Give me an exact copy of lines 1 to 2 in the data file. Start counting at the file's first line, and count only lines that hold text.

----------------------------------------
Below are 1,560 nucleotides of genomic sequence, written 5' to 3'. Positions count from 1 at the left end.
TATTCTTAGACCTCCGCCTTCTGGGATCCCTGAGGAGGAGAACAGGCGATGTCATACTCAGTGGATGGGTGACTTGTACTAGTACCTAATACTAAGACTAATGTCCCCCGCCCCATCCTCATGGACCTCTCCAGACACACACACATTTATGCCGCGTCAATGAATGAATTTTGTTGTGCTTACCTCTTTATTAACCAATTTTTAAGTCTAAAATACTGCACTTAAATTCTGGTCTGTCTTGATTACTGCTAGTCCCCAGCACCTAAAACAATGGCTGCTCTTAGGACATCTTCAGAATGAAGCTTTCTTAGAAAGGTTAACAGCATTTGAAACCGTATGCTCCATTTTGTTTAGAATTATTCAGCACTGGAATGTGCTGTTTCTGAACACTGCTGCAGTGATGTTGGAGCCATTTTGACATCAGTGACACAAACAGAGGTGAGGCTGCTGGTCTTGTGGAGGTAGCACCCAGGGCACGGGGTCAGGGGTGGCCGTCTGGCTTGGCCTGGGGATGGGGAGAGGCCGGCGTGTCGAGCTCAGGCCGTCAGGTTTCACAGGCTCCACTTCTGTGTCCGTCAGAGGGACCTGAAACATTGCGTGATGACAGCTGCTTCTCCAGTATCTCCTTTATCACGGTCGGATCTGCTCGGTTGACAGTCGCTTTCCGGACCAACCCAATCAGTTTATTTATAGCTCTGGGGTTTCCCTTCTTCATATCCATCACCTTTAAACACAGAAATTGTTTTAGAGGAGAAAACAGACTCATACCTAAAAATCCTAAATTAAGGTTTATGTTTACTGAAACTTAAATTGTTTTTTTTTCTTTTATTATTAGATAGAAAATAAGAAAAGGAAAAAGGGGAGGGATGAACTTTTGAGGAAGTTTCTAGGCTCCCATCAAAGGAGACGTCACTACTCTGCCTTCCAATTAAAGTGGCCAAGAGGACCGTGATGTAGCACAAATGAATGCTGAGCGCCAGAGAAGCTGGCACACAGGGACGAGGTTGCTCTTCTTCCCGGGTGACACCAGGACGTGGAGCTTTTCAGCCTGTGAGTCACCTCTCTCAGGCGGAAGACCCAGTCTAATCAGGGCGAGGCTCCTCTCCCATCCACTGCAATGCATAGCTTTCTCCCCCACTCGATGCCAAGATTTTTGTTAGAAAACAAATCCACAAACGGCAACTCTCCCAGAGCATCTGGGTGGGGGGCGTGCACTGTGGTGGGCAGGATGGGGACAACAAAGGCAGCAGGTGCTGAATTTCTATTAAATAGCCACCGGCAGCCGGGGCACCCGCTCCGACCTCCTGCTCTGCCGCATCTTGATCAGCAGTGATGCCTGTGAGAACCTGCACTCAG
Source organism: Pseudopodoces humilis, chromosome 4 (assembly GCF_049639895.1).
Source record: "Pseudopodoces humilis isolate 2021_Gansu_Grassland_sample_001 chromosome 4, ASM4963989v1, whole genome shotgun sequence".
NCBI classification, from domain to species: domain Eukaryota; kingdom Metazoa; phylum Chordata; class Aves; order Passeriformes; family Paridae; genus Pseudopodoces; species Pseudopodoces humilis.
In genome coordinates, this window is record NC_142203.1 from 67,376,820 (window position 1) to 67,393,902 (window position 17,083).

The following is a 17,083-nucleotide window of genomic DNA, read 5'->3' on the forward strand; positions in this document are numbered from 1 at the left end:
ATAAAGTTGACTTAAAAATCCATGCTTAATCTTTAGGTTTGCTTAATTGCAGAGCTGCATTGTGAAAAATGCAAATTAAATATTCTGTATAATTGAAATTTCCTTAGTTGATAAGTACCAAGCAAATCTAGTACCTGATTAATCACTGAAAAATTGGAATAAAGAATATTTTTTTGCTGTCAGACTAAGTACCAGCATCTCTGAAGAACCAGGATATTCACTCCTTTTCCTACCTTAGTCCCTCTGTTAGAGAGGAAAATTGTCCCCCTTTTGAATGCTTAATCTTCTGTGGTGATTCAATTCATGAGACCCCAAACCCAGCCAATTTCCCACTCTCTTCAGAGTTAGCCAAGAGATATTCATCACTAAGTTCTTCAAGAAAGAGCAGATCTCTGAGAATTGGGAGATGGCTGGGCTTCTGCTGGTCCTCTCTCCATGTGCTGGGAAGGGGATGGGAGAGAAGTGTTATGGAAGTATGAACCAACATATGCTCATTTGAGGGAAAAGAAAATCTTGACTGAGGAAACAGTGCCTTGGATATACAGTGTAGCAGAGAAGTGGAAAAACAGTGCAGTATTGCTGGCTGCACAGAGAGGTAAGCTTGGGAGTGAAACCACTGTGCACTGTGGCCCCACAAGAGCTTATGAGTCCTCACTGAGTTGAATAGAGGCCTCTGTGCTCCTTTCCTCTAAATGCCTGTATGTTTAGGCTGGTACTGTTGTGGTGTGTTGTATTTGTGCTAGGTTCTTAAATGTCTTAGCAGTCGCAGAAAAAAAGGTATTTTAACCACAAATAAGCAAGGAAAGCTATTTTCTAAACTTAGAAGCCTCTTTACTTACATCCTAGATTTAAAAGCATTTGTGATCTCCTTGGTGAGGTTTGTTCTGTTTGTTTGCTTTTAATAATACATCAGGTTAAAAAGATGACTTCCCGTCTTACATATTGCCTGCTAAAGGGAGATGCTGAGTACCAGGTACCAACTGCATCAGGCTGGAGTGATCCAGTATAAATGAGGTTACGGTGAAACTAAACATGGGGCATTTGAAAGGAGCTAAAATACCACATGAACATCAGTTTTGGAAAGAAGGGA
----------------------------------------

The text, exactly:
Below are 1,560 nucleotides of genomic sequence, written 5' to 3'. Positions count from 1 at the left end.
TATTCTTAGACCTCCGCCTTCTGGGATCCCTGAGGAGGAGAACAGGCGATGTCATACTCAGTGGATGGGTGACTTGTACTAGTACCTAATACTAAGACTAATGTCCCCCGCCCCATCCTCATGGACCTCTCCAGACACACACACATTTATGCCGCGTCAATGAATGAATTTTGTTGTGCTTACCTCTTTATTAACCAATTTTTAAGTCTAAAATACTGCACTTAAATTCTGGTCTGTCTTGATTACTGCTAGTCCCCAGCACCTAAAACAATGGCTGCTCTTAGGACATCTTCAGAATGAAGCTTTCTTAGAAAGGTTAACAGCATTTGAAACCGTATGCTCCATTTTGTTTAGAATTATTCAGCACTGGAATGTGCTGTTTCTGAACACTGCTGCAGTGATGTTGGAGCCATTTTGACATCAGTGACACAAACAGAGGTGAGGCTGCTGGTCTTGTGGAGGTAGCACCCAGGGCACGGGGTCAGGGGTGGCCGTCTGGCTTGGCCTGGGGATGGGGAGAGGCCGGCGTGTCGAGCTCAGGCCGTCAGGTTTCACAGGCTCCACTTCTGTGTCCGTCAGAGGGACCTGAAACATTGCGTGATGACAGCTGCTTCTCCAGTATCTCCTTTATCACGGTCGGATCTGCTCGGTTGACAGTCGCTTTCCGGACCAACCCAATCAGTTTATTTATAGCTCTGGGGTTTCCCTTCTTCATATCCATCACCTTTAAACACAGAAATTGTTTTAGAGGAGAAAACAGACTCATACCTAAAAATCCTAAATTAAGGTTTATGTTTACTGAAACTTAAATTGTTTTTTTTTCTTTTATTATTAGATAGAAAATAAGAAAAGGAAAAAGGGGAGGGATGAACTTTTGAGGAAGTTTCTAGGCTCCCATCAAAGGAGACGTCACTACTCTGCCTTCCAATTAAAGTGGCCAAGAGGACCGTGATGTAGCACAAATGAATGCTGAGCGCCAGAGAAGCTGGCACACAGGGACGAGGTTGCTCTTCTTCCCGGGTGACACCAGGACGTGGAGCTTTTCAGCCTGTGAGTCACCTCTCTCAGGCGGAAGACCCAGTCTAATCAGGGCGAGGCTCCTCTCCCATCCACTGCAATGCATAGCTTTCTCCCCCACTCGATGCCAAGATTTTTGTTAGAAAACAAATCCACAAACGGCAACTCTCCCAGAGCATCTGGGTGGGGGGCGTGCACTGTGGTGGGCAGGATGGGGACAACAAAGGCAGCAGGTGCTGAATTTCTATTAAATAGCCACCGGCAGCCGGGGCACCCGCTCCGACCTCCTGCTCTGCCGCATCTTGATCAGCAGTGATGCCTGTGAGAACCTGCACTCAG